Today at “Heart, Mind, and Strength,” Greg and Lisa Popcak (who last year adopted a little girl from China) spoke with a mother whose six-year-old son was acting out in school (I caught only the last half of the conversation). Turns out they had been forcibly removed from their home, and the father had been forced to go to another state to find work. “Of COURSE he’s going to act out … His little world has been turned upside down!” exclaimed Lisa. They recommended a book called The Positive Child, which I plan to check out …

One of the greatest challenges of (foster) adoptive parenting is knowing how to handle the “ghosts” … and sometimes, the family you don’t get to pick.

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Mandatory Release vs. Mutual Consent: New Report from NCA

Today I received a link to this recent report from the National Council for Adoption, refuting the findings of the Evan B. Donaldson Adoption Institute with regard to open records, in particular the notion that adult adopted persons should have automatic access to the identities of their birthparents. This is a difficult — and hotly debated — issue.  

I’ve touched upon the subject here and elsewhere in the past, and have no desire to rehash the arguments at this time (those who are unfamiliar with the arguments in favor of mandatory open records will find them summarized nicely in this report).  However, there was one point in the NCA report that I thought warranted special mention. In their response to the first “social argument” for mandatory open records, NCA observes:

“Contrary to the picture painted by EBDAI’s misrepresentation of data, the vast majority of birthparents (and adopted persons) support the release of identifying information to the children they placed for adoption based on the principles of mutual consent, not mandatory openness. In support of their argument that “the vast majority of birthparents … support the release of [identifying] information to the children they release for adoption,” the authors of For the Record state, “A 1991 study found that a substantial majority of birthmothers (88.5%) supported access by adult adopted persons to identifying information on their birthparents.”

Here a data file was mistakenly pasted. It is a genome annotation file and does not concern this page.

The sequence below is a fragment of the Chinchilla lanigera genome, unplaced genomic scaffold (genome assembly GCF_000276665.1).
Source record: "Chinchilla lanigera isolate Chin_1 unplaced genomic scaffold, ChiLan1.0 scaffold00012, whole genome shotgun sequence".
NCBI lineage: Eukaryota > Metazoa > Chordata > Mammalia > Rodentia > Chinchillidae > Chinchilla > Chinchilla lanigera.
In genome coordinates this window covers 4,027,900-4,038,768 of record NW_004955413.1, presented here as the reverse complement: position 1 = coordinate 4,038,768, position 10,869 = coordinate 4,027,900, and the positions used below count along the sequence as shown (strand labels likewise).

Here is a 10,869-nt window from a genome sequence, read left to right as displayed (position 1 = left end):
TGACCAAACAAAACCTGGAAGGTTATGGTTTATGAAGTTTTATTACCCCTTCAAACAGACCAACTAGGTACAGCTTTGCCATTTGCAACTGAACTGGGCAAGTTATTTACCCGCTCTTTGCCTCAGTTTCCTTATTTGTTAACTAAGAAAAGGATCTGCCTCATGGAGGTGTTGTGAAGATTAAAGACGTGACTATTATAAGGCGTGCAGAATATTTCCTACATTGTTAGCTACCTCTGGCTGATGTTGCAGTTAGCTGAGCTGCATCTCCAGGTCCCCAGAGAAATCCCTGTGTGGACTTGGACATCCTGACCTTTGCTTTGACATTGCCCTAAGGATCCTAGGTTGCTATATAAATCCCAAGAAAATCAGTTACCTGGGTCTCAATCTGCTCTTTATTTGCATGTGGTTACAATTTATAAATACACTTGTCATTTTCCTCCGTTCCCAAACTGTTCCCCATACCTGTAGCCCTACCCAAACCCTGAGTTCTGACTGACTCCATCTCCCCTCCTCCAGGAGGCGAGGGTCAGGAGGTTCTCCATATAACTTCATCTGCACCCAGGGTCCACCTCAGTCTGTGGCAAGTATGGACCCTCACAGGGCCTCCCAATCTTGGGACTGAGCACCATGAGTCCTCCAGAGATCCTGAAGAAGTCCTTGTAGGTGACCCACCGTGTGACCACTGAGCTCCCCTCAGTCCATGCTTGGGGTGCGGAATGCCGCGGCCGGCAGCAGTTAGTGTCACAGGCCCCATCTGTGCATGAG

The study cited is Sadchev’s Achieving Openness in Adoption…, and it does indeed state that 88.5% of the birthmothers surveyed supported the release of identifying information to adult adopted persons. However, the study also found that 75% of birthmothers who supported the release of identifying information prescribed “consent of the birthmother as [a] condition for permitting adoptees access to this information.”

In other words, three out of four birthmothers support the release not mandatory release, but by mutual consent. Furthermore, Sadchev finds, 77.9% of birthmothers, 88.8% of adoptive parents, and 75.5% of adopted persons would prefer sealed records or release by mutual consent to mandatory openness. (NCA report, pg 5)

To date only 10 states have mandatory open records, with 40 states having varying degrees of “openness” with regard to adoption records — some granting non-identifying medical information (some requiring a court order). If you would like to find out the rules in your state, click here. (I’m not sure how current this list is … If you know of something more current, please let me know.)

I’m going to be away from the computer for the next few days, so if your comments do not immediately post, please be patient. And as always, “calm and constructive” get a much better hearing than “snarky and insulting.”  If you want to rant, do it on your own blog. Thanks!